Why Afternoon Naps Are Good For You, According To Science

Afternoon Naps Good For You

Do you feel refreshed, energised and put together taking a power nap in the afternoon? If, yes, then you will feel glad to know that afternoon naps are a sign of health and you must continue to do that. But, if your inner demons or people around you are telling you to skip the afternoon nap because it’s a sign of laziness then here is the truth. 

Sleep is viewed as a crime in workplaces that have a hectic schedule and tight deadlines. No matter you deliver high-quality work after a solid afternoon sleep, nothing can save you from the wrath of your employers. Whatever you explain, even with conclusive proofs, seems like an excuse to escape your immense work. A lot of people consider that midday naps as your most inhuman abominations.

If you feel guilty about your naps then you must know that there are many great personalities who valued afternoon nap like Ronald Reagan, Winston Churchill, Leonardo da Vinci, Napoleon, Thomas Edison, and John F. Kennedy. 

Oil industrialist John D. Rockefeller napped every afternoon in his office. On the other hand Physicist Albert Einstein took short naps daily despite ten hours of sleep each night. Eleanor Roosevelt, the wife of President Franklin D. Roosevelt, followed of a ritual of taking naps before speaking engagements.

Gene Autry, “the Singing Cowboy,” routinely took naps in his dressing room between performances. And president Lyndon B. Johnson napped every afternoon at 3:30 p.m. to break his day up into “two shifts.”

Now does it make you feel better? 

What if these successful people knew something which you don’t?

If people make you feel bad about your afternoon naps and you start looking at this all wrong, here are facts that will make you believe that what you are doing is in fact quite healthy.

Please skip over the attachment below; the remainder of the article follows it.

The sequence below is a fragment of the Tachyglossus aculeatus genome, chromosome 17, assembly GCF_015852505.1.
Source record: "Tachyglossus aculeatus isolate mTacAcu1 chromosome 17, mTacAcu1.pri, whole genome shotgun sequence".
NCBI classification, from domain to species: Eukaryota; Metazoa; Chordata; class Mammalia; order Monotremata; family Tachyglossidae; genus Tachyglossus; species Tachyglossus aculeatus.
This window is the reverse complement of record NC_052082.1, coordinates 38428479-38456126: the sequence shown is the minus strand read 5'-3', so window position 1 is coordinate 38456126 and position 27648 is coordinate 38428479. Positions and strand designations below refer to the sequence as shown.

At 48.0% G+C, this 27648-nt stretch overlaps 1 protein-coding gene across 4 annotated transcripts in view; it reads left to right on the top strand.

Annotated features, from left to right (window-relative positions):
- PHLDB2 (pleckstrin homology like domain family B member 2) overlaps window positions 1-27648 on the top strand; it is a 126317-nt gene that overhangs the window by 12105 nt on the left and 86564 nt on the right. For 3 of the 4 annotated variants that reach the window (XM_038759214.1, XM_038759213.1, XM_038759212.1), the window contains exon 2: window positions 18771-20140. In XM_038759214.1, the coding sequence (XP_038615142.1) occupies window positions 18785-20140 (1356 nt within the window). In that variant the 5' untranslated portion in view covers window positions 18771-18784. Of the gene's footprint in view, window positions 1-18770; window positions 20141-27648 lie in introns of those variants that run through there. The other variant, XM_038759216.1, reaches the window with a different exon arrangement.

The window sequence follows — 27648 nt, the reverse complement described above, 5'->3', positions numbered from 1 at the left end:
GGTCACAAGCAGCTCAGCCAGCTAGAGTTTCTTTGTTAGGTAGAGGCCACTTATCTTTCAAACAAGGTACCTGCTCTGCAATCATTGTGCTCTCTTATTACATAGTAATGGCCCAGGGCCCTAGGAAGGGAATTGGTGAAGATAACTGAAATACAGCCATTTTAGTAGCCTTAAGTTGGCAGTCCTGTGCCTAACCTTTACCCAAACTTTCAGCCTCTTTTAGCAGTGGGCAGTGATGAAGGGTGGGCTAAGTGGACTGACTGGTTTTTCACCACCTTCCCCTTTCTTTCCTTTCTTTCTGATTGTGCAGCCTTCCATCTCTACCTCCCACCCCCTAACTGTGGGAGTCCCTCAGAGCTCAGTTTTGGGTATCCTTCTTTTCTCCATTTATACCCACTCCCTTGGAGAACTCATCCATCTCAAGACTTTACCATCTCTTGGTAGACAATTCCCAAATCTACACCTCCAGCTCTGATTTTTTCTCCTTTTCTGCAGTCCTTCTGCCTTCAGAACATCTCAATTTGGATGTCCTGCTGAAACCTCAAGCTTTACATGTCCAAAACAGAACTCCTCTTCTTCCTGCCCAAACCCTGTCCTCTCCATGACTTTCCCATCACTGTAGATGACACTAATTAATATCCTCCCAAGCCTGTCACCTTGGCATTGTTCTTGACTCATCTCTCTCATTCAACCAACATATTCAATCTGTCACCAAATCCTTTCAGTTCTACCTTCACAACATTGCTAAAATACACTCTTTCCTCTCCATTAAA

We are living in a fast-paced digital world and due to busy lifestyle we are becoming more and more sleep deprived. 

Sleeping is necessary for our body to replenish our energy and abilities, store the gathered information and sort it into its respective place in either the long term memory or well, the dump-bin. It keeps you from lagging in your work and reduces stress. Adequate sleep makes you more productive and helps you save your time. (So, you can sleep more!)

On the other hand, afternoon nap (which is a short period of sleep) are like those productive apps you download to boost your gadget quickly without resorting to a ‘restart’.

Science-backed benefits of afternoon naps

You can reap incredible benefits from the short nap of 15-20 minutes according to Sara C. Mednick, PhD, sleep, expert. It can improve your mood, increase your alertness, energy and motor performance. That is what you need to get an energy boost. A 20-minute power nap also known as stage 2 nap is good for motor learning skills like typing and playing the piano.

Short naps help us feel more awake and get twice as much done each day. According to Sleep Foundation, afternoon naps reduce sleepiness, improve learning, aid in memory formation, boost creativity, ease stress and regulate emotions. 

Research shows that a nap can help you remember things learned earlier in the day as much as a full night’s sleep. Daily naps will stop you from forgetting things like verbal recall, sense perception. Napping also helps you connect the dots easier. 

(In research conducted by Matthew Walker, an assistant professor of psychology at UC Berkeley, students who napped (green column) did markedly better in memorizing tests than their no-nap counterparts.)

Studies show napping for 30 minutes (between 1-3 p.m) combined with moderate exercise, like stretching in the evening, helps improve nighttime sleep. 

These are no selfish reasons to justify afternoon nap but scientifically proven facts. 

Read 10 Scientifically Proven Effects of Not Getting Enough Sleep

An afternoon nap is a quick way to relax and recharge if done right, of course. The length of your nap determines the brain-boosting benefits. A long nap will make you wake up with grogginess or feeling more tired than before – sleep inertia. So, here are different types of naps and sleeps that will benefit you the most. 

However, make sure to have a consistent routine, where you take a specific type of nap regularly at about the same time of the day. However, if you take them individually, it won’t work.

5 Different types of naps

1. Quick Nap

Time: 10-15 minutes.

Sounds weird?

Well, these works. It might be difficult to start with it initially, so set an alarm first. This short, quick nap can kill your drowsiness, if you are otherwise well-rested. You may have experinced the power of this quick boost when attending a boring lecture or a meeting and awoken with a start after a few minutes. Didn’t you feel extremely fresh?

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